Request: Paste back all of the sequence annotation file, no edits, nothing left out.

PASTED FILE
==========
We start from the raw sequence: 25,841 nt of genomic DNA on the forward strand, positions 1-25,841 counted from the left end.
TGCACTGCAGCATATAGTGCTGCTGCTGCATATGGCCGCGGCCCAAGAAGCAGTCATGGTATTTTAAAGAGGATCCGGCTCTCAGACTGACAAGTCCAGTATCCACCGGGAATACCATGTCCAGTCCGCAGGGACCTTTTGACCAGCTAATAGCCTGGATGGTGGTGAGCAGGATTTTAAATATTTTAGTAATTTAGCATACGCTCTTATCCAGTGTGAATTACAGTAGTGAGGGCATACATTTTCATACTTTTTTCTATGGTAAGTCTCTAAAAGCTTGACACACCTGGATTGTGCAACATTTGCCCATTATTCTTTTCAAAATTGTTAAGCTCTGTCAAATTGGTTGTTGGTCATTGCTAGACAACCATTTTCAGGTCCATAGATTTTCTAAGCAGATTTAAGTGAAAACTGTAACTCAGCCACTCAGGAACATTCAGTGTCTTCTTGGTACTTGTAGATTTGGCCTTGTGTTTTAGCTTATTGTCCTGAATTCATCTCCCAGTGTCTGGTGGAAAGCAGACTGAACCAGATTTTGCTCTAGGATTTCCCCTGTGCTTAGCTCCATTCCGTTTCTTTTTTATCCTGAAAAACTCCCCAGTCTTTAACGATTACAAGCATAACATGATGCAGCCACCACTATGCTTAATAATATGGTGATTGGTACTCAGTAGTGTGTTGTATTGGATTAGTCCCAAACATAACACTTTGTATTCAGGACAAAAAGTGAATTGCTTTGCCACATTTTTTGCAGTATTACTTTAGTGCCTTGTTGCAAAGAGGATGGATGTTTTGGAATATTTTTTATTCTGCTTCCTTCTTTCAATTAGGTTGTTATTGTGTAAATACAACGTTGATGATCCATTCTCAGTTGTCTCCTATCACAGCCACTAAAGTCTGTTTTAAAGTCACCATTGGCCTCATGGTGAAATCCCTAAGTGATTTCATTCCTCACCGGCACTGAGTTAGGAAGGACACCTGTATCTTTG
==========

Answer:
We start from the raw sequence: 25,841 nt of genomic DNA on the forward strand, positions 1-25,841 counted from the left end.
TGCACTGCAGCATATAGTGCTGCTGCTGCATATGGCCGCGGCCCAAGAAGCAGTCATGGTATTTTAAAGAGGATCCGGCTCTCAGACTGACAAGTCCAGTATCCACCGGGAATACCATGTCCAGTCCGCAGGGACCTTTTGACCAGCTAATAGCCTGGATGGTGGTGAGCAGGATTTTAAATATTTTAGTAATTTAGCATACGCTCTTATCCAGTGTGAATTACAGTAGTGAGGGCATACATTTTCATACTTTTTTCTATGGTAAGTCTCTAAAAGCTTGACACACCTGGATTGTGCAACATTTGCCCATTATTCTTTTCAAAATTGTTAAGCTCTGTCAAATTGGTTGTTGGTCATTGCTAGACAACCATTTTCAGGTCCATAGATTTTCTAAGCAGATTTAAGTGAAAACTGTAACTCAGCCACTCAGGAACATTCAGTGTCTTCTTGGTACTTGTAGATTTGGCCTTGTGTTTTAGCTTATTGTCCTGAATTCATCTCCCAGTGTCTGGTGGAAAGCAGACTGAACCAGATTTTGCTCTAGGATTTCCCCTGTGCTTAGCTCCATTCCGTTTCTTTTTTATCCTGAAAAACTCCCCAGTCTTTAACGATTACAAGCATAACATGATGCAGCCACCACTATGCTTAATAATATGGTGATTGGTACTCAGTAGTGTGTTGTATTGGATTAGTCCCAAACATAACACTTTGTATTCAGGACAAAAAGTGAATTGCTTTGCCACATTTTTTGCAGTATTACTTTAGTGCCTTGTTGCAAAGAGGATGGATGTTTTGGAATATTTTTTATTCTGCTTCCTTCTTTCAATTAGGTTGTTATTGTGTAAATACAACGTTGATGATCCATTCTCAGTTGTCTCCTATCACAGCCACTAAAGTCTGTTTTAAAGTCACCATTGGCCTCATGGTGAAATCCCTAAGTGATTTCATTCCTCACCGGCACTGAGTTAGGAAGGACACCTGTATCTTTG